|British Great War Recruiting Poster|
According to the Gregorian calendar, April 23rd is the Feast of St. George (or Georgemas). The Orthodox also admire the attributes of St. George but follow the Julian calendar which marks the feast on May 6th. St. George born in Syria Palestrinia in the late Third Century who served as an officer in the Roman army that guarded the Emporer Diocletian, but who was martyred for not renouncing his Christian faith. The emperor tried to bribe George to renounce his faith and tortured him, but to no avail. Before he was decapitated, St. George gave all of his wealth to the poor.
St. George is one of the most venerated saints in the Catholic Church, among Anglicans, Orthodox, East Syrian churches. Even Muslims revere this honorable military man. In the Twelfth Century a legend was attached to St. George about slaying a dragon. The standard Orthodox icon of St. George depicts him slaying a dragon with a woman in the background.
The dragon is generally understood as being both Satan and the monster from his own life (Diocletian). The woman in the background is Alexandra, the wife of Emperor Diocletian. Crusaders credit an appearance of St. George. This was probably legend which traveled back with the Crusaders from the Holy Land and was embellished in courtly Romance retellings.
St. George is the patron saint of England yet it is not a public holiday in England. The reasons why celebration of Georgemas is muted are cultural, historical and now tinged with political correctness.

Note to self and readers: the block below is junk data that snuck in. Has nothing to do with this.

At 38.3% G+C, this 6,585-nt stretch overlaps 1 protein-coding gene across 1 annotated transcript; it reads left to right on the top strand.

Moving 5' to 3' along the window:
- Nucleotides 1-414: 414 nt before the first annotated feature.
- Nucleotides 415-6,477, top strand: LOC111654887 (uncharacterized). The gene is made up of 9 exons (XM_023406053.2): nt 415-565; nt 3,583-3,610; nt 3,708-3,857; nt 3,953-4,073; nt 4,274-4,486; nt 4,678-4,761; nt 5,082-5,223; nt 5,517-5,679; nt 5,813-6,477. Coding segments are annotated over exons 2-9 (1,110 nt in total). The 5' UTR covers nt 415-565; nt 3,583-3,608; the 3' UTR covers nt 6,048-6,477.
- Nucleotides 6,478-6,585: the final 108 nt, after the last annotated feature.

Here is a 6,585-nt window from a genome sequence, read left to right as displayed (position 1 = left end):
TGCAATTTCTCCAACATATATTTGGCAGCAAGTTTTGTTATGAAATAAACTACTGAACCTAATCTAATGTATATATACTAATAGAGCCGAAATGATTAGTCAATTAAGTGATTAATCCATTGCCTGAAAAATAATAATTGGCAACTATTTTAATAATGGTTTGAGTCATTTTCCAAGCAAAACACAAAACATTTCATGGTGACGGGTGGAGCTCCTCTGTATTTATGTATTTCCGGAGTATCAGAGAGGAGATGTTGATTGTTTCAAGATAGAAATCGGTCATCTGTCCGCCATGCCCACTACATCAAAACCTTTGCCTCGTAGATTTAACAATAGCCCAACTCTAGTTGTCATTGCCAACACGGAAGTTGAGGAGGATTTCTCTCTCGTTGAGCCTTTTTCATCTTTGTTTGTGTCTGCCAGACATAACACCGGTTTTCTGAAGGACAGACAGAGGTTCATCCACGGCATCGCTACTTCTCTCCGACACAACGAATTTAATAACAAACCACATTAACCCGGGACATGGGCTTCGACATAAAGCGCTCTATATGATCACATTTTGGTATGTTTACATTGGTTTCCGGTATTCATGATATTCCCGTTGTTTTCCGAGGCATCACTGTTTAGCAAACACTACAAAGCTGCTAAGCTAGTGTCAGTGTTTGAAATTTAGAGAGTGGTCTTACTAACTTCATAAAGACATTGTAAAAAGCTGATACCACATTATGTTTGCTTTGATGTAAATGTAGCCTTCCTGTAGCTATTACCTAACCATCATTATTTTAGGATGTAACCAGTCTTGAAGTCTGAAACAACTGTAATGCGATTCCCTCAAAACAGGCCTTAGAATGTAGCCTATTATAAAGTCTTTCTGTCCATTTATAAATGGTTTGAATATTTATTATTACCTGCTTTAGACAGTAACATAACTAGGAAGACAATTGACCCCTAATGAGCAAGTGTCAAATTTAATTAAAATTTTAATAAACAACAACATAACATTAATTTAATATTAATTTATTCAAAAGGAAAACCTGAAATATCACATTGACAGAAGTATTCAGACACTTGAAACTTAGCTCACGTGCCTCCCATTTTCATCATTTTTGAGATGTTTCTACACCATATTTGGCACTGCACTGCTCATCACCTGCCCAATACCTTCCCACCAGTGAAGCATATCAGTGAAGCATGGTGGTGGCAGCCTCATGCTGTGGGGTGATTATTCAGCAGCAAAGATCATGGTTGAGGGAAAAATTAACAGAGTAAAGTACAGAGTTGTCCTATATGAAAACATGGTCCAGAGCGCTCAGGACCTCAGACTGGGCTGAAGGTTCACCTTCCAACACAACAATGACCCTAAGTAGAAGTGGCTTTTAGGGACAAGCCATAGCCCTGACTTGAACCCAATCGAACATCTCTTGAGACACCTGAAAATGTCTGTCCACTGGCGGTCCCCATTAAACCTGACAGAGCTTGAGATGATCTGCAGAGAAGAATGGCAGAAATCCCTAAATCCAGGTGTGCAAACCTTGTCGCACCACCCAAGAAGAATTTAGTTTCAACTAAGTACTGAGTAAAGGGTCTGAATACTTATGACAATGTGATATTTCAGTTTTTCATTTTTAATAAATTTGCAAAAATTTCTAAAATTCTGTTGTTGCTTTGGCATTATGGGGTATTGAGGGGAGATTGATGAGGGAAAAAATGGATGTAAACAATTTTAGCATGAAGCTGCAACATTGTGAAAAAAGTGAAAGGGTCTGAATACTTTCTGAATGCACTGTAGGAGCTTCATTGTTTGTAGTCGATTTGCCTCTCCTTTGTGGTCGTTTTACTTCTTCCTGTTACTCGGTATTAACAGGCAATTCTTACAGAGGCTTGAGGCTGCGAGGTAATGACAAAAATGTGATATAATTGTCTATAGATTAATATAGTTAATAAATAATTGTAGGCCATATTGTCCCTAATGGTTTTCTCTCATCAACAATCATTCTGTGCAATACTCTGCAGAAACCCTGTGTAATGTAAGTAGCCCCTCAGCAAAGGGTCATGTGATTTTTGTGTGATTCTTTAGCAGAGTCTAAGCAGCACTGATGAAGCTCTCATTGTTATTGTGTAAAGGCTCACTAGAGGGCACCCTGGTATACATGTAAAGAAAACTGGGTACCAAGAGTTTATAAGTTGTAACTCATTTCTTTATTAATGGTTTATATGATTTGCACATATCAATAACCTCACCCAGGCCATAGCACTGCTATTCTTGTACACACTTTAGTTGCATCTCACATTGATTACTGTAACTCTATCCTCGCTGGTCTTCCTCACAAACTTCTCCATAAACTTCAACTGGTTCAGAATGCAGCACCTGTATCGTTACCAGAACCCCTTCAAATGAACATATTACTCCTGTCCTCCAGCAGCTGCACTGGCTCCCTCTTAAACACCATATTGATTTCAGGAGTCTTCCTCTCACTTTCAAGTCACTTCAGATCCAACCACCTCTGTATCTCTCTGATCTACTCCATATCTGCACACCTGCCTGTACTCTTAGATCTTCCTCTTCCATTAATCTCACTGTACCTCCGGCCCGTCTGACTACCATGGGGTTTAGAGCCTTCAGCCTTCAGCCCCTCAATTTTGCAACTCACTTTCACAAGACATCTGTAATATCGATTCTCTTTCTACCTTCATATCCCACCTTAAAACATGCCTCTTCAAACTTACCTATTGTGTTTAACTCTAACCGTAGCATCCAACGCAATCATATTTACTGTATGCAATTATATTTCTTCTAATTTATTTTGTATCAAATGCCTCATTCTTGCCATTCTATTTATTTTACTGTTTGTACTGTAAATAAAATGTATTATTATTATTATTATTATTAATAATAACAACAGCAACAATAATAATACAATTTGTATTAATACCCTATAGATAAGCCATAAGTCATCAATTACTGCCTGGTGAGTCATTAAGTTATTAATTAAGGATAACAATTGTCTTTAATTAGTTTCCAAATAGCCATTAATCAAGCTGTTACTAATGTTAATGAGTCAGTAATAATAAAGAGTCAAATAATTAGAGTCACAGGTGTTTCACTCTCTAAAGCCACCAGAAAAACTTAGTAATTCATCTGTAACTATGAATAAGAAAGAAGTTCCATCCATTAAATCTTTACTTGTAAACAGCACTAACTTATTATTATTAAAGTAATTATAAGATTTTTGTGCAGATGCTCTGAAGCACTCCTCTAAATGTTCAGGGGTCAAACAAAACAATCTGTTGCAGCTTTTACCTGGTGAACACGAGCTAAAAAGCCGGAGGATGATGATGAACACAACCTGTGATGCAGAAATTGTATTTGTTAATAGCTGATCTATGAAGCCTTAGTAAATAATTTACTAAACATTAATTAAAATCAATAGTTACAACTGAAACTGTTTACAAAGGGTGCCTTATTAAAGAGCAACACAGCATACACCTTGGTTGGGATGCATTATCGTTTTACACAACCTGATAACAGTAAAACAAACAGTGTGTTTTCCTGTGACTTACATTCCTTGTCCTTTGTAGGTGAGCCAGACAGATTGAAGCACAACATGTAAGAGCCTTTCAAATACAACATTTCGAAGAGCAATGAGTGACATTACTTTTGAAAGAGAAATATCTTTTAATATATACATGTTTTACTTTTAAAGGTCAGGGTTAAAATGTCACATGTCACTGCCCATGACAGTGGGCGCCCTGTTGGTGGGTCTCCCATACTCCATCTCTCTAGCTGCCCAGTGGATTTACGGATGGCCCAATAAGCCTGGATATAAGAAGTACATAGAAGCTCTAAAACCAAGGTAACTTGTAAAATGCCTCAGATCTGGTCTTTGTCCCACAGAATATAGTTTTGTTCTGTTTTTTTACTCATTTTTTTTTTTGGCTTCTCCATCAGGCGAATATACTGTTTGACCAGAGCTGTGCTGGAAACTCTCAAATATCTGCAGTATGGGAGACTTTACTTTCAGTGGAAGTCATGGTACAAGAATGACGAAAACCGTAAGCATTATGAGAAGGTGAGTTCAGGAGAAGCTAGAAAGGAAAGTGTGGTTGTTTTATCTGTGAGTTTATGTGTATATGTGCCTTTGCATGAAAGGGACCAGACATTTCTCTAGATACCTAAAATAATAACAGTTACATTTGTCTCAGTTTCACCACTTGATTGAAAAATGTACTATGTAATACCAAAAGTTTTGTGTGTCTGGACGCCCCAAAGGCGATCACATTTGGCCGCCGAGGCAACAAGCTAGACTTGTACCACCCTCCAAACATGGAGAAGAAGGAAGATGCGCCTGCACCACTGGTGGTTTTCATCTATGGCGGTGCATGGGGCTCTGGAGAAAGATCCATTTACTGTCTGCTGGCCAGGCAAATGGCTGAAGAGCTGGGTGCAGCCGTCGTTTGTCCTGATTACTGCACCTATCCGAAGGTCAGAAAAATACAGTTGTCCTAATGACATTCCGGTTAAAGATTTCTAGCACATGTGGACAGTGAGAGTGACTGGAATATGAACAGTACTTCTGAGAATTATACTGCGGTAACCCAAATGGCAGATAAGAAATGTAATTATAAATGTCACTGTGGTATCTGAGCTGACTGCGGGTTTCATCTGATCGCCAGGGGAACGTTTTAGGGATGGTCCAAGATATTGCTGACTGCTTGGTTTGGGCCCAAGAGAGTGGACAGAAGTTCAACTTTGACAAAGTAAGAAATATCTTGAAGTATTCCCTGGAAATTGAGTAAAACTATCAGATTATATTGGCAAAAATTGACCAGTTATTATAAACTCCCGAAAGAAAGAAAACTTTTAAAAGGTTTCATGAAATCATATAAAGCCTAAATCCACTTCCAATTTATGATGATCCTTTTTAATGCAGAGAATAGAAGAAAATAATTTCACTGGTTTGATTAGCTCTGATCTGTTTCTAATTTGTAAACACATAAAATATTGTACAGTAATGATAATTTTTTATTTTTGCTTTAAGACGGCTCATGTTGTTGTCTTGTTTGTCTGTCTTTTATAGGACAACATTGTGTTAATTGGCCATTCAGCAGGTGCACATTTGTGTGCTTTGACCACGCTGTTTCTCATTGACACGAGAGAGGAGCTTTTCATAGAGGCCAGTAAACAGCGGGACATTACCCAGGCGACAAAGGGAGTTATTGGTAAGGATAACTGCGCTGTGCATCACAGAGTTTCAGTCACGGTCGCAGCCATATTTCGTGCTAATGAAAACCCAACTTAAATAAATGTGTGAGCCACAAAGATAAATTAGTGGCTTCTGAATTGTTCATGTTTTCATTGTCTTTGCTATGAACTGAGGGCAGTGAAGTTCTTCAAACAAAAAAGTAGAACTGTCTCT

St. George was neither English nor roundly associated with England, even though King Edward III formed the Order of the Garder under the patronage of St. George in 1348. The Reformation played a part as Protestants did not care much for saints' days. In addition, celebration of St. George's day has been in decline since the Act of Union between England in Scotland completed in 1707. In today's world, the Daily Telegraph reports that many English people are concerned that national symbols like St. George can be considered racists,
Aside from the fact that many pubs in England are named after George and the dragon, it makes one wonder why this legend matters. Modern man is quick to dismiss myths (unless it is anthropogenic global warming), but this is short sighted. Myths convey essential truths although the romantic story elements may not be exact.
The reason that St. George matters so much to the English is that the legend reinforces characteristics which the English admire and seek to emulate. St. George is a knight who exemplified chivalry. St. George and the dragon also champions the little guy as well as the triumph of good over evil. The versions which depict him making the sign of the cross depict deep dedication to principles (if we dare not declare faith). These romanticized virtues along with the more verifiable versions of his hagiography make St. George a man worthy (bank holiday or not) for Englishmen to emulate.
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